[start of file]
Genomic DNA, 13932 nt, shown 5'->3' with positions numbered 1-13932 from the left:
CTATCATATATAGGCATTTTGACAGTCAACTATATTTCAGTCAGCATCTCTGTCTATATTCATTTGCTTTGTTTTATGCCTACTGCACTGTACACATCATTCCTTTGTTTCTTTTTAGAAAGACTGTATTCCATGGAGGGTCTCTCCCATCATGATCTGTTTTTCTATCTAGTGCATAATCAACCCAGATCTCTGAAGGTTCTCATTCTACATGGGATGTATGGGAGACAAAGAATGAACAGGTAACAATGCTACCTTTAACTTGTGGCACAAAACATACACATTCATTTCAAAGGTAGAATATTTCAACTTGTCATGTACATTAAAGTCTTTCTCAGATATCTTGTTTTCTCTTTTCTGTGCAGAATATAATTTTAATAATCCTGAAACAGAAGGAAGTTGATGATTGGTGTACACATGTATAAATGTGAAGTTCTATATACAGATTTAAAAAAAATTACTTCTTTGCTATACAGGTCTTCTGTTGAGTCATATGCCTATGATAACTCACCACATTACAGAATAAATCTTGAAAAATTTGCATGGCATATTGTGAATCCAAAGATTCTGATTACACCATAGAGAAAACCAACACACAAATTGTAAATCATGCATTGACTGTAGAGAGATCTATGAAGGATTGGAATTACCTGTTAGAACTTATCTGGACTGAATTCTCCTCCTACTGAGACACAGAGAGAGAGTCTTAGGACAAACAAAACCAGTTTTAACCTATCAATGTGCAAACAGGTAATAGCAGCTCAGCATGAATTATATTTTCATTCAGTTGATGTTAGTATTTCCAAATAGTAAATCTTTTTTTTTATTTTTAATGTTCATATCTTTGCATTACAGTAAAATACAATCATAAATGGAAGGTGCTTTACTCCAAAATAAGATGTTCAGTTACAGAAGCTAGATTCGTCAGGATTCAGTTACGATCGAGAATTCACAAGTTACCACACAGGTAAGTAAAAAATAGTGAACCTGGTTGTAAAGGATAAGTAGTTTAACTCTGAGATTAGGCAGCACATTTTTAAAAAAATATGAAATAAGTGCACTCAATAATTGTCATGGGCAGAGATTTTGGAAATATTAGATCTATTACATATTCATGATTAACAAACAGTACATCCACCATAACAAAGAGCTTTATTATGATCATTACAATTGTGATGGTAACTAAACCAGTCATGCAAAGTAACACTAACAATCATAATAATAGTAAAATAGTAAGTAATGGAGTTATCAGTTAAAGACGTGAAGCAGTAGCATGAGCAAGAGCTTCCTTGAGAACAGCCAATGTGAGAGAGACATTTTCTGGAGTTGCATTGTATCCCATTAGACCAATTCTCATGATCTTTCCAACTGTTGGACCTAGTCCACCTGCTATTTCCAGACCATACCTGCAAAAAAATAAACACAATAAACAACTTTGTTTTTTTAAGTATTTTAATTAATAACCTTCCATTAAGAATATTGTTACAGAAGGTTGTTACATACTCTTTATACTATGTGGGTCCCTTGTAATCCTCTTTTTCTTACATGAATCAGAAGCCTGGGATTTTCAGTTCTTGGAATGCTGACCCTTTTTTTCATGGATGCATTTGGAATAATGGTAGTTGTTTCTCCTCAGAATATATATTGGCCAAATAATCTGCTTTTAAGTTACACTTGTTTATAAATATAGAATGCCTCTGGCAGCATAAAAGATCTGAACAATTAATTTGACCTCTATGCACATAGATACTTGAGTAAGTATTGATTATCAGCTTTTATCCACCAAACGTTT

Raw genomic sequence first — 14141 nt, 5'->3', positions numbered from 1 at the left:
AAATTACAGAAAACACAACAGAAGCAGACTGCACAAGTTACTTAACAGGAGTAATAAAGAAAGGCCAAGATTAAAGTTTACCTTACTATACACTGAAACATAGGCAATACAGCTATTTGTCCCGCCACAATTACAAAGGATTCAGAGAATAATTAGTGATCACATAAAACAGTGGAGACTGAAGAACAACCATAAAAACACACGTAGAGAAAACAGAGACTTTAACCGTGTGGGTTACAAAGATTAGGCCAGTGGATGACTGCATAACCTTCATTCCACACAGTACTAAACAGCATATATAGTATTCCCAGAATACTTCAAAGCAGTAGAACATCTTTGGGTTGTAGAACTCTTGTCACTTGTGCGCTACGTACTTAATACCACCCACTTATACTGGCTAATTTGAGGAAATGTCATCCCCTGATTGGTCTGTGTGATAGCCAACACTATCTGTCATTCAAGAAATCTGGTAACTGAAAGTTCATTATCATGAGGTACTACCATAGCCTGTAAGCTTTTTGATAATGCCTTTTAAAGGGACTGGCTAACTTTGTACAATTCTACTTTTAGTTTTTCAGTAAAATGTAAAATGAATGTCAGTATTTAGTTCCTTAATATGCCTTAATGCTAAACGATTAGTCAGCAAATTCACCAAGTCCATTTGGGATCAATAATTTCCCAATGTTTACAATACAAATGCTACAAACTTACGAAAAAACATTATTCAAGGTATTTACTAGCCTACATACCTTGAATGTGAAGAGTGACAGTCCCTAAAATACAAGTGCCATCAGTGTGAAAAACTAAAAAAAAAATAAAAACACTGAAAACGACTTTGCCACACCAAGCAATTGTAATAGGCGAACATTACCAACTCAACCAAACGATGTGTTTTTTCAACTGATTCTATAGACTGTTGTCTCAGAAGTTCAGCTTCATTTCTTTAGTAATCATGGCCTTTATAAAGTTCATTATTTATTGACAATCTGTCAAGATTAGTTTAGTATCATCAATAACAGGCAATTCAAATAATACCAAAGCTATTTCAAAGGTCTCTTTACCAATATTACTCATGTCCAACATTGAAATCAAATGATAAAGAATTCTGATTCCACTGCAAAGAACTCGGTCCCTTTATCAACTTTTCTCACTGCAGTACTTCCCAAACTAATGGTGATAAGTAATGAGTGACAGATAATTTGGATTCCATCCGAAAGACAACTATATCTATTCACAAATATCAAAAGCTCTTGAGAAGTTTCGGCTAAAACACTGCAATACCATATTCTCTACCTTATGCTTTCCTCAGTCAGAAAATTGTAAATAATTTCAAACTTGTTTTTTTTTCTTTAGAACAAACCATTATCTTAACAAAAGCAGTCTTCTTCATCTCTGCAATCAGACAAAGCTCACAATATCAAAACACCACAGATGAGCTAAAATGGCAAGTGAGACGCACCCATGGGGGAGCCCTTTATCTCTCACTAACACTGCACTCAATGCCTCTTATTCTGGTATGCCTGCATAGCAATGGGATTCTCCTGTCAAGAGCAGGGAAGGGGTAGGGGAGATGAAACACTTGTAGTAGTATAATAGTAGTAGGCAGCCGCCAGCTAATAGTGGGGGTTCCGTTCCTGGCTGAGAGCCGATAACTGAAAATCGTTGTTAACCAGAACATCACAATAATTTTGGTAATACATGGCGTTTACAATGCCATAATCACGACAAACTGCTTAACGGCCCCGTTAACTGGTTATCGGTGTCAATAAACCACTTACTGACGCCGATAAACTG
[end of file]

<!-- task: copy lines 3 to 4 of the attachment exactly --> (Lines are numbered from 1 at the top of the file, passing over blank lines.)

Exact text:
Raw genomic sequence first — 14141 nt, 5'->3', positions numbered from 1 at the left:
AAATTACAGAAAACACAACAGAAGCAGACTGCACAAGTTACTTAACAGGAGTAATAAAGAAAGGCCAAGATTAAAGTTTACCTTACTATACACTGAAACATAGGCAATACAGCTATTTGTCCCGCCACAATTACAAAGGATTCAGAGAATAATTAGTGATCACATAAAACAGTGGAGACTGAAGAACAACCATAAAAACACACGTAGAGAAAACAGAGACTTTAACCGTGTGGGTTACAAAGATTAGGCCAGTGGATGACTGCATAACCTTCATTCCACACAGTACTAAACAGCATATATAGTATTCCCAGAATACTTCAAAGCAGTAGAACATCTTTGGGTTGTAGAACTCTTGTCACTTGTGCGCTACGTACTTAATACCACCCACTTATACTGGCTAATTTGAGGAAATGTCATCCCCTGATTGGTCTGTGTGATAGCCAACACTATCTGTCATTCAAGAAATCTGGTAACTGAAAGTTCATTATCATGAGGTACTACCATAGCCTGTAAGCTTTTTGATAATGCCTTTTAAAGGGACTGGCTAACTTTGTACAATTCTACTTTTAGTTTTTCAGTAAAATGTAAAATGAATGTCAGTATTTAGTTCCTTAATATGCCTTAATGCTAAACGATTAGTCAGCAAATTCACCAAGTCCATTTGGGATCAATAATTTCCCAATGTTTACAATACAAATGCTACAAACTTACGAAAAAACATTATTCAAGGTATTTACTAGCCTACATACCTTGAATGTGAAGAGTGACAGTCCCTAAAATACAAGTGCCATCAGTGTGAAAAACTAAAAAAAAAATAAAAACACTGAAAACGACTTTGCCACACCAAGCAATTGTAATAGGCGAACATTACCAACTCAACCAAACGATGTGTTTTTTCAACTGATTCTATAGACTGTTGTCTCAGAAGTTCAGCTTCATTTCTTTAGTAATCATGGCCTTTATAAAGTTCATTATTTATTGACAATCTGTCAAGATTAGTTTAGTATCATCAATAACAGGCAATTCAAATAATACCAAAGCTATTTCAAAGGTCTCTTTACCAATATTACTCATGTCCAACATTGAAATCAAATGATAAAGAATTCTGATTCCACTGCAAAGAACTCGGTCCCTTTATCAACTTTTCTCACTGCAGTACTTCCCAAACTAATGGTGATAAGTAATGAGTGACAGATAATTTGGATTCCATCCGAAAGACAACTATATCTATTCACAAATATCAAAAGCTCTTGAGAAGTTTCGGCTAAAACACTGCAATACCATATTCTCTACCTTATGCTTTCCTCAGTCAGAAAATTGTAAATAATTTCAAACTTGTTTTTTTTTCTTTAGAACAAACCATTATCTTAACAAAAGCAGTCTTCTTCATCTCTGCAATCAGACAAAGCTCACAATATCAAAACACCACAGATGAGCTAAAATGGCAAGTGAGACGCACCCATGGGGGAGCCCTTTATCTCTCACTAACACTGCACTCAATGCCTCTTATTCTGGTATGCCTGCATAGCAATGGGATTCTCCTGTCAAGAGCAGGGAAGGGGTAGGGGAGATGAAACACTTGTAGTAGTATAATAGTAGTAGGCAGCCGCCAGCTAATAGTGGGGGTTCCGTTCCTGGCTGAGAGCCGATAACTGAAAATCGTTGTTAACCAGAACATCACAATAATTTTGGTAATACATGGCGTTTACAATGCCATAATCACGACAAACTGCTTAACGGCCCCGTTAACTGGTTATCGGTGTCAATAAACCACTTACTGACGCCGATAAACTG